Eine kleine Pilgergruppe geht vor dem Stadtpanorama von Altötting.
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Pilgrimages to Altötting

Take the most beautiful pilgrimage routes on your pilgrimage to Altötting. Learn more about the routes and guided pilgrimage tours and avail yourself of useful tips for your pilgrimage!

Pilgrimage Routes in Bavaria and Europe

Pilgrims have been drawn to Altötting for more than 500 years. The most important Marian pilgrimage site in German-speaking countries is located in the centre of an extensive European network of pilgrimage routes: explore the most beautiful pilgrimage routes in Bavaria and Austria, learn more about "guided pilgrimages" and get tips for your personal pilgrimage to Altötting.

Why have so many people been going to Altötting for centuries? Why is it that have they taken all their wishes, longings and requests to this particular place in the centre of Bavaria? Join us on a journey through the history of this extraordinary pilgrimage site in the heart of Europe and learn more about the people who have been going on a pilgrimage to Altötting for centuries and to this day still.

Eine kleine Pilgergruppe, die über den Altöttinger Kapellplatz zur Gnadenkapelle gehen.

Pilgrimage Routes to Altötting

It is hard to believe that a widespread long-distance route network already spanned that region up to the Danube river as far back as in the days of the Imperium Romanum. After the decline of the Roman Empire, this network continued to be extensively used. Soldiers, merchants, couriers and eventually also the first pilgrims to Rome travelled those roads.  Altötting was a central crossroads, both on the North-South route to Rome as well as on the East-West axis to Santiago di Compostela.  "Autingas", later known as "Alt-Oetting", thus gradually became an important administrative and Christian pilgrimage centre.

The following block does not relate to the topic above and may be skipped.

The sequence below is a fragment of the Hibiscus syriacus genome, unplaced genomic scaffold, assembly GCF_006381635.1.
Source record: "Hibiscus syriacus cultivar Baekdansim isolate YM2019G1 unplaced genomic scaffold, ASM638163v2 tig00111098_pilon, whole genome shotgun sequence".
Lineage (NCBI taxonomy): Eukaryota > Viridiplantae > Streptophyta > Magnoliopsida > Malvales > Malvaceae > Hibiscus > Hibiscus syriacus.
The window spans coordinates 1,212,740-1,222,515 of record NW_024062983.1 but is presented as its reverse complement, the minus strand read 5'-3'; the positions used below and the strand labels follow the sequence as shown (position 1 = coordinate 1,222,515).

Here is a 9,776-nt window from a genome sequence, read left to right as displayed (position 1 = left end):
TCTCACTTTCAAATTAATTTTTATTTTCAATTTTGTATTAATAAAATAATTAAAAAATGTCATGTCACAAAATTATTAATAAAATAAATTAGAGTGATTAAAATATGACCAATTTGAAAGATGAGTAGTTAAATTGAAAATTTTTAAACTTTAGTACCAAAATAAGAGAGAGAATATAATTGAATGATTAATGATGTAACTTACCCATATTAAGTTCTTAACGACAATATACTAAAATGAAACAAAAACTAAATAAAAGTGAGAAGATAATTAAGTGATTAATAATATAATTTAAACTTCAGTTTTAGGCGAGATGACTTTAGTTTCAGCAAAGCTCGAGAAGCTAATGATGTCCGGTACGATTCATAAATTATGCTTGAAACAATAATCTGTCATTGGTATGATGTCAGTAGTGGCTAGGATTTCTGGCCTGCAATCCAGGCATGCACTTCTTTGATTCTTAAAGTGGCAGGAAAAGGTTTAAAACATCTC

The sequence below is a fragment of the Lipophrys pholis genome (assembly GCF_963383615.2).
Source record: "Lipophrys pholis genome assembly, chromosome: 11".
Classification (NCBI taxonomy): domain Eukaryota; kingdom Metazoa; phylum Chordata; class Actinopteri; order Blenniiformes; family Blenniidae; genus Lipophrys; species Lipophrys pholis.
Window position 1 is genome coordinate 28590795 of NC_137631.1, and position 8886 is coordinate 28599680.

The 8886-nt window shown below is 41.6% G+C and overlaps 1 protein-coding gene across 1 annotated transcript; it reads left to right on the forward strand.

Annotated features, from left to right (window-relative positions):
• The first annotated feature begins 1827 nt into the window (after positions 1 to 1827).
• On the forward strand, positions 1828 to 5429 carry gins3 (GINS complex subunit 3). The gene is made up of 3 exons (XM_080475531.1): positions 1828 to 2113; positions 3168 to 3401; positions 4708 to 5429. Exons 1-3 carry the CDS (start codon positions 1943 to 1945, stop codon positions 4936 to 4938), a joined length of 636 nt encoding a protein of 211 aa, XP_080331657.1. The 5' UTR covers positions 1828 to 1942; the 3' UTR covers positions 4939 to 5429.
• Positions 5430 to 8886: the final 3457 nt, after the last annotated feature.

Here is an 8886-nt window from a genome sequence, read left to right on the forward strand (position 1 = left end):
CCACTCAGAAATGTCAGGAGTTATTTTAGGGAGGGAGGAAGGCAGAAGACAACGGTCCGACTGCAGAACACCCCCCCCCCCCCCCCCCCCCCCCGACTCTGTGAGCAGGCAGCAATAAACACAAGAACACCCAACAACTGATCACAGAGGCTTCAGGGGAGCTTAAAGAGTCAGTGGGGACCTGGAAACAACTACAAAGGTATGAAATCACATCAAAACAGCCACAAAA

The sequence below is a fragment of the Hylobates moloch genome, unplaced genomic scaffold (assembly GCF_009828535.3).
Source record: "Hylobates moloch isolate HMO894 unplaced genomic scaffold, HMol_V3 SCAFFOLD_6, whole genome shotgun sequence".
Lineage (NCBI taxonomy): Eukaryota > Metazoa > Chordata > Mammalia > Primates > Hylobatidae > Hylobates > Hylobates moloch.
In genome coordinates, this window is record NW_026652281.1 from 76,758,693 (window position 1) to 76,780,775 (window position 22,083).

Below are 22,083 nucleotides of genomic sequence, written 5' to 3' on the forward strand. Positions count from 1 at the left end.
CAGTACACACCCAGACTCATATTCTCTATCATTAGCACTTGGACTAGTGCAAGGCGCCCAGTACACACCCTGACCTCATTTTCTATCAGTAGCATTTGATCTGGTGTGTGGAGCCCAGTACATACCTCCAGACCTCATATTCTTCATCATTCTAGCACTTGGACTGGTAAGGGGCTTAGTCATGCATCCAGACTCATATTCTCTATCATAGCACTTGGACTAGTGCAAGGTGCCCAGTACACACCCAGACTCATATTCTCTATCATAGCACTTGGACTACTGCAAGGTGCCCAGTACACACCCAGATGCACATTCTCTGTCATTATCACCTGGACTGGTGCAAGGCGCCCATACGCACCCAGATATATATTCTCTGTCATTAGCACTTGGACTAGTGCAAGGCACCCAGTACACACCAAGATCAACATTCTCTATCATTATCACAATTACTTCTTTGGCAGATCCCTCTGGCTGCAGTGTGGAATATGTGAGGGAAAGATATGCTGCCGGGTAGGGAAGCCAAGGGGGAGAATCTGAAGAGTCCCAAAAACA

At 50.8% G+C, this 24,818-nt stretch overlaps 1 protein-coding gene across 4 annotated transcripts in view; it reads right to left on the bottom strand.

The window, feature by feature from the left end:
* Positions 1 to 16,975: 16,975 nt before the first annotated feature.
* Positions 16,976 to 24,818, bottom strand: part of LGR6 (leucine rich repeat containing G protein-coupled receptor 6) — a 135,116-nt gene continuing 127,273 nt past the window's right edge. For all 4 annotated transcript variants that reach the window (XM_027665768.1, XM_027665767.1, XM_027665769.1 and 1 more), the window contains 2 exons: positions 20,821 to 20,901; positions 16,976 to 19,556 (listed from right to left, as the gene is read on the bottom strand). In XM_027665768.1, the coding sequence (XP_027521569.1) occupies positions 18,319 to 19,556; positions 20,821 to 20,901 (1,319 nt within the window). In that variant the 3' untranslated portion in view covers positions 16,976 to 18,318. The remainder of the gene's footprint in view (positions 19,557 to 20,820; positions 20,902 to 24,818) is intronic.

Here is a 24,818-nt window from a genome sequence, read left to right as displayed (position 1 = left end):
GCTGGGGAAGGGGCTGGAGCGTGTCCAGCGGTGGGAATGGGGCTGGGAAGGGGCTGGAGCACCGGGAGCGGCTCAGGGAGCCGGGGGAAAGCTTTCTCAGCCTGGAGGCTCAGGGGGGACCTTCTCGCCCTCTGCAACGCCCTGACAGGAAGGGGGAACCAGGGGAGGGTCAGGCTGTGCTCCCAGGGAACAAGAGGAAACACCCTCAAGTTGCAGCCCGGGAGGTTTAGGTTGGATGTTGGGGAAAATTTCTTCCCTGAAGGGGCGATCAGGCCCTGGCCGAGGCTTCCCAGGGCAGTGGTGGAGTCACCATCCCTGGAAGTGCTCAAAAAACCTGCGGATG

Eine kleine Pilgergruppe, die auf einem Pilgerweg Richtung Altötting pilgern.
Eine kleine Pilgergruppe auf dem Wolfgangweg nach Altötting.

Pilgrimage Destination Altötting

The fact that the Agilolfings and Carolingians already established Altötting as the centre of their power before the year 1000 is due to the town’s location in the heart of the ancient Bavarian Stem Duchy. However, in those days secular power went hand in hand with religious power. As a consequence, Karlmann, the great-grandson of Charlemagne, founded a monastery when moving the seat of his government from Regensburg to Altötting and built a basilica dedicated to Mary the Mother of God there. Thanks to Karlman’s donation of the arm relic of the Holy Apostle Philip, Altötting not only joined the ranks of the most important medieval centres of power, but also became one of the most famous pilgrimage destinations in the world as it was known at the time.

All Roads Lead to Altötting

When Pope Bonifatius VIII proclaimed the "Holy Year" in the year 1300, the flow of pilgrims to Rome also resulted in a significant increase in pilgrims in Bavaria for the first time. On the occasion of the Holy Year of 1500, a clever printer from Nuremberg, Master Erhard Etzlaub, introduced the first pilgrimage map to travellers. One of the pilgrimage routes towards the Alps led from the Baltic Sea and the North Sea to the South passing through the Marian pilgrimage site of Altötting. This was an ingenious advertising campaign, as the main pilgrimage route to Rome has continued to be via Altötting, Salzburg and the Tauern Pass in the centuries since.

Eine Rötelzeichnung, die in der Michaelikirche in Altötting zu finden ist.